Main Tabs


Salicornia & Elderberry

In movie making mode at the moment, so throwing down another food post.  Been jonesing to share my deep deep thoughts on Spring Breakers, but that'll have to be for another time.

I first crunched into a salicornia back when Sardine still had its dinner service.**  The sourced ingredients were local and my eyes practically popped out of my head when the salty watery plant (not dissimilar to purslane) hit my palate. Yum!  A recent meal featured this succulent delicacy and sent me on a mission to Jean-Talon market on the hunt to give it a home in my fridge.  Success!

 This little beauties are again courtesy of Les Jardins d'Ambroise.  These itty-bitty elderberries are making their first time appearance in my belly.  Please come again.

**UPDATE 17.09.13: Sardine has reinstated dinner today! With chef Hachiro Fujise of Guu Church at the helm**


Carrots in Love

Year one was awesome.
Year two with Les Jardins d'Ambroisie has been equally fruitful. Pun totally intended.  This week's veggie basket has given us a bunch of insanely delicious carrots (not your blah grocery store kind), in which two have intertwined in a love embrace.  And then they sloshed around together in my belly.


La Maison du Pêcheur

The September issue of Elle Québec's culture section features four actors (styled by yours truly, lensed by Julie Artacho) who star in the soon to be released La Maison du pêcheur, a film chronicling the encounter of the young revolutionaries in Percé that would culminate in the October Crisis of 1970.

For those not from La belle province, let me just say that politics and language are at the heart of this culture despite being made out to be all about a cool artist/music scene by the New York Times, Rolling Stone, Spin etc, which I would argue stems indirectly from our politics.  While Québec politics is too dense of a subject to be covered in this post, whether one considers the FLQ terrorists or freedom fighters, what was imminent in this province was change for a distinct society in an anglicized/Canadian mold.  While I don't condone any acts of violence, what I keep in mind is: it is never that simple.  My brain first started processing these complicated ideas when it was twelve years old, upon meeting the grandson of Pierre Laporte in high school, where the history I had learned in class was staring at me in the face.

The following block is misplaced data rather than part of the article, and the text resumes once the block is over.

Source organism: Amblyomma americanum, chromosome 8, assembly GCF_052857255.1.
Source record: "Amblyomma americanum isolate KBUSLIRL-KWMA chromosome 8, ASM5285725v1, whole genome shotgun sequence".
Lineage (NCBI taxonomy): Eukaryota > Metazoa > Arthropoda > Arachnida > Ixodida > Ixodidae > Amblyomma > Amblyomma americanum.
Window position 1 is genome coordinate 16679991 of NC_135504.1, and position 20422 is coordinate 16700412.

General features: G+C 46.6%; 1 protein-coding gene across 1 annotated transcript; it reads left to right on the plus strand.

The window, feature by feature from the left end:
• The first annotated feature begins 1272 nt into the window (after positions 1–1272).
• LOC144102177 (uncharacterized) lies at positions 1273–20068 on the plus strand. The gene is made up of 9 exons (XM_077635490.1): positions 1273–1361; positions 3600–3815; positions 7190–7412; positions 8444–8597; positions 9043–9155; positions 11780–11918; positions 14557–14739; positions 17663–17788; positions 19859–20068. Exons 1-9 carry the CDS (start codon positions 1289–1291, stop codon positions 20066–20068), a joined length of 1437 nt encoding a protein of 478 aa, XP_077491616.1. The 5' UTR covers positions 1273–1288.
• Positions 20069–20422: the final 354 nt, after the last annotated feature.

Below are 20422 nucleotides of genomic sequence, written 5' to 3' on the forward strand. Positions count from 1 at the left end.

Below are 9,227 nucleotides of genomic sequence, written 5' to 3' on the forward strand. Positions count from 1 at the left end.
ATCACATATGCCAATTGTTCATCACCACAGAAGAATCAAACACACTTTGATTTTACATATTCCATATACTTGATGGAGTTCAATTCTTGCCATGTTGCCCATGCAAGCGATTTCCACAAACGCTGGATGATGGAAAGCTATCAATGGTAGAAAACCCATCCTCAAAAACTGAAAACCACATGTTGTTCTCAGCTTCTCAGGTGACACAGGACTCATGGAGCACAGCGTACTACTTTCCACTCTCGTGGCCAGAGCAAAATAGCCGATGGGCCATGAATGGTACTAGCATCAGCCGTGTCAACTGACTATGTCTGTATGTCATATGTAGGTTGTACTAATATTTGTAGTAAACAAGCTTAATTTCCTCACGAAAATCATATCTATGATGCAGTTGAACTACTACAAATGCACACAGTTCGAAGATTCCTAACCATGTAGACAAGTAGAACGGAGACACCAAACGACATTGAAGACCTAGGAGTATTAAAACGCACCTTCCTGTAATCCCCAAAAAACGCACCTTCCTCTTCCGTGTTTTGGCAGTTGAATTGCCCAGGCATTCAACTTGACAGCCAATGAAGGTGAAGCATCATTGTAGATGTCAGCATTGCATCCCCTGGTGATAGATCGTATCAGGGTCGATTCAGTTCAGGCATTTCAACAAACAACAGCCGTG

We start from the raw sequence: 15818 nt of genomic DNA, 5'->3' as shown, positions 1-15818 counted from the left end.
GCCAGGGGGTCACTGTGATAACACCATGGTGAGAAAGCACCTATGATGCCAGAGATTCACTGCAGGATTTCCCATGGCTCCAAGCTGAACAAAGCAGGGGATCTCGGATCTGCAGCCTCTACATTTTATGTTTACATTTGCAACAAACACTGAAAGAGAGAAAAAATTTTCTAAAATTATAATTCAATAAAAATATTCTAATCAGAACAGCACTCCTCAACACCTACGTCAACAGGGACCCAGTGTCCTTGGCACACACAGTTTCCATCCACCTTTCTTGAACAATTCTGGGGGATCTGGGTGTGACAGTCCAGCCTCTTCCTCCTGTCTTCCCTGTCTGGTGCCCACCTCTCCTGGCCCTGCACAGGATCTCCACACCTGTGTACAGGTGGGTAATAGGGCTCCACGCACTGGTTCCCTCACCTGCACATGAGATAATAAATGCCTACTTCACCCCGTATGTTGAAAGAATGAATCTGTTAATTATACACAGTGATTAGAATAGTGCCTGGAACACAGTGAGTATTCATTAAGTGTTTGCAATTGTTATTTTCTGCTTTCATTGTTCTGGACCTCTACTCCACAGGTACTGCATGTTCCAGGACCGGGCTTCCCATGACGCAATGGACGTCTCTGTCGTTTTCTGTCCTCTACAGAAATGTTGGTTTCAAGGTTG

Super stoked to learn that two projects that I did the costumes for will be playing at the juggernaut of a festival: the Toronto International Film Festival (tiff is alot easier no?)

First up, Daybreak or Éclat du jour directed by Ian Lagarde about a group of kids on bikes, rebellion and pack mentality.  Some behind the scenes images here.

Film number two is The Sparkling River directed by Felix&Paul.  This 3D short has undergone various incarnations and had received the Guillaume Corbeil touch in its final stages.  We shot this many many moons ago, and I have yet to see the end result!

Here I will take a moment to say that a dear friend, Daniel Allen Cox has co-written Gerontophilia with THE Bruce LaBruce, Canadian queer filmmaker/artist extraordinaire.  I don't know how many more excuses I need to go to tiff now.


Shoes on a Line - Part Two

I wanted to call this post "shoes on a line-the return!" but that would imply that they have returned to the same spot as last year's apparition.  These are in the same neighbourhood though, I saw them as I was biking and u-turned to take a snap.  What is it about these that are so captivating?


Le 63

Once upon a time I used to perform burlesque.
It was in this world that I met Amélie, we clicked, we performed duos on stage (dual strip!), our most memorable number was a duo of bandaged mummies unraveling to the Bangles' Walk like an Egyptian.  It was through my new friend and her partner Richard that I was introduced to the world of kitsch and motorcycles.  Meticulously groomed in vintage styles, they had a home decor to match and a crew of biker friends. The couple also taught me that showing up for my first bike ride in flip flops and short shorts were a no-no.
Fast forward many years later: I have since hung up my pasties, and Amélie and Richard have opened two vintage shops (Kitsch'n'Swell & Rokokonut) and their latest baby Le 63, which focuses on a lifestyle on two wheels.
I pulled up a stool and had a coffee at their counter as Amélie introduced me to some of the styling products that they sell at the shop for your (mostly male) grooming needs.  In the above picture it's kind of hard to tell, but that is one giant tub of Layrite pomade of the Hawleywoods barbershop fame. It apparently styles like wax but washes out like it's no big deal.  If you hold the big jar in one hand and give it a light tap you can feel the product jiggle! Yeah, I tried it out myself, and you can too!

This lovely set of products comes from Brooklyn Grooming, they take care of your beard follicles, mustache whiskers and your freshly inked tattoo.  All made with natural and organic ingredients, invoking your favourite BK hoods: Williamsburg, Fort Greene and my personal soft spot Red Hook.  All of their products are available online at BK Grooming's efficient site but Le 63 is the only brick and mortar retailer where you can pick up their wares in Montreal.  So pull up a chair and introduce yourself to Amélie and Richard, allez: beautify!